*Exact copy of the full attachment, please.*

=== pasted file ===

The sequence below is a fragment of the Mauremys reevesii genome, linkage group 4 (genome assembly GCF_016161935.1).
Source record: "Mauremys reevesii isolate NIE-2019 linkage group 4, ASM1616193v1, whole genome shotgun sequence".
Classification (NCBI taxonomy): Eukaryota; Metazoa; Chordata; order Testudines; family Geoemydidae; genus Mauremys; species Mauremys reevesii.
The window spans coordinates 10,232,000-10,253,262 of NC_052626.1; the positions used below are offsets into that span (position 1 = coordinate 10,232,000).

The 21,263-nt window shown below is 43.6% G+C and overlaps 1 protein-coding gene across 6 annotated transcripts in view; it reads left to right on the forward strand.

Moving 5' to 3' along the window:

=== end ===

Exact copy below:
The sequence below is a fragment of the Mauremys reevesii genome, linkage group 4 (genome assembly GCF_016161935.1).
Source record: "Mauremys reevesii isolate NIE-2019 linkage group 4, ASM1616193v1, whole genome shotgun sequence".
Classification (NCBI taxonomy): Eukaryota; Metazoa; Chordata; order Testudines; family Geoemydidae; genus Mauremys; species Mauremys reevesii.
The window spans coordinates 10,232,000-10,253,262 of NC_052626.1; the positions used below are offsets into that span (position 1 = coordinate 10,232,000).

The 21,263-nt window shown below is 43.6% G+C and overlaps 1 protein-coding gene across 6 annotated transcripts in view; it reads left to right on the forward strand.

Moving 5' to 3' along the window: